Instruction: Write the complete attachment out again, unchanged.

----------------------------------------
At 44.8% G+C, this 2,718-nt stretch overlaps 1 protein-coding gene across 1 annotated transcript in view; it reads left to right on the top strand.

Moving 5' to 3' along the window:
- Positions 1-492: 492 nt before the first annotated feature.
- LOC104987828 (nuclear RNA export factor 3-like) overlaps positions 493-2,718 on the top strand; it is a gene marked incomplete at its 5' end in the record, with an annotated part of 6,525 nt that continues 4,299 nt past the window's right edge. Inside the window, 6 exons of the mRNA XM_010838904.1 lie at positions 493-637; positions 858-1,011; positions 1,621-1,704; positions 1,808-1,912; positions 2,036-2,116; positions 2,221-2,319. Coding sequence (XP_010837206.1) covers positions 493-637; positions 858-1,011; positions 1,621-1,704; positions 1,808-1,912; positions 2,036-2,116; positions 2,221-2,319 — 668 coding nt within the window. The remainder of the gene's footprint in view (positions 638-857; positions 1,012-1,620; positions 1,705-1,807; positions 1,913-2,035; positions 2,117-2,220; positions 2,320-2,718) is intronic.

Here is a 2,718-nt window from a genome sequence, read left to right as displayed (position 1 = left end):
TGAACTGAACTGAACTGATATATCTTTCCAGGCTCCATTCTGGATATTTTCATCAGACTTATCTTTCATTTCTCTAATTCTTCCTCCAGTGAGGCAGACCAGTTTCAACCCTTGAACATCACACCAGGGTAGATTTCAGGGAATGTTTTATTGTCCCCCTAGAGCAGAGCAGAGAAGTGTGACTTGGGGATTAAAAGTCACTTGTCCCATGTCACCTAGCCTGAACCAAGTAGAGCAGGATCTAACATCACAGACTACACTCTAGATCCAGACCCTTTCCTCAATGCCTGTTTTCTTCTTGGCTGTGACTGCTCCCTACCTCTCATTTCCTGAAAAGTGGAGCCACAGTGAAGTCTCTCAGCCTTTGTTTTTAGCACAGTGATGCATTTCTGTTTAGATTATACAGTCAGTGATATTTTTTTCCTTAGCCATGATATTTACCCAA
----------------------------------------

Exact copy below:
At 44.8% G+C, this 2,718-nt stretch overlaps 1 protein-coding gene across 1 annotated transcript in view; it reads left to right on the top strand.

Moving 5' to 3' along the window:
- Positions 1-492: 492 nt before the first annotated feature.
- LOC104987828 (nuclear RNA export factor 3-like) overlaps positions 493-2,718 on the top strand; it is a gene marked incomplete at its 5' end in the record, with an annotated part of 6,525 nt that continues 4,299 nt past the window's right edge. Inside the window, 6 exons of the mRNA XM_010838904.1 lie at positions 493-637; positions 858-1,011; positions 1,621-1,704; positions 1,808-1,912; positions 2,036-2,116; positions 2,221-2,319. Coding sequence (XP_010837206.1) covers positions 493-637; positions 858-1,011; positions 1,621-1,704; positions 1,808-1,912; positions 2,036-2,116; positions 2,221-2,319 — 668 coding nt within the window. The remainder of the gene's footprint in view (positions 638-857; positions 1,012-1,620; positions 1,705-1,807; positions 1,913-2,035; positions 2,117-2,220; positions 2,320-2,718) is intronic.

Here is a 2,718-nt window from a genome sequence, read left to right as displayed (position 1 = left end):
TGAACTGAACTGAACTGATATATCTTTCCAGGCTCCATTCTGGATATTTTCATCAGACTTATCTTTCATTTCTCTAATTCTTCCTCCAGTGAGGCAGACCAGTTTCAACCCTTGAACATCACACCAGGGTAGATTTCAGGGAATGTTTTATTGTCCCCCTAGAGCAGAGCAGAGAAGTGTGACTTGGGGATTAAAAGTCACTTGTCCCATGTCACCTAGCCTGAACCAAGTAGAGCAGGATCTAACATCACAGACTACACTCTAGATCCAGACCCTTTCCTCAATGCCTGTTTTCTTCTTGGCTGTGACTGCTCCCTACCTCTCATTTCCTGAAAAGTGGAGCCACAGTGAAGTCTCTCAGCCTTTGTTTTTAGCACAGTGATGCATTTCTGTTTAGATTATACAGTCAGTGATATTTTTTTCCTTAGCCATGATATTTACCCAA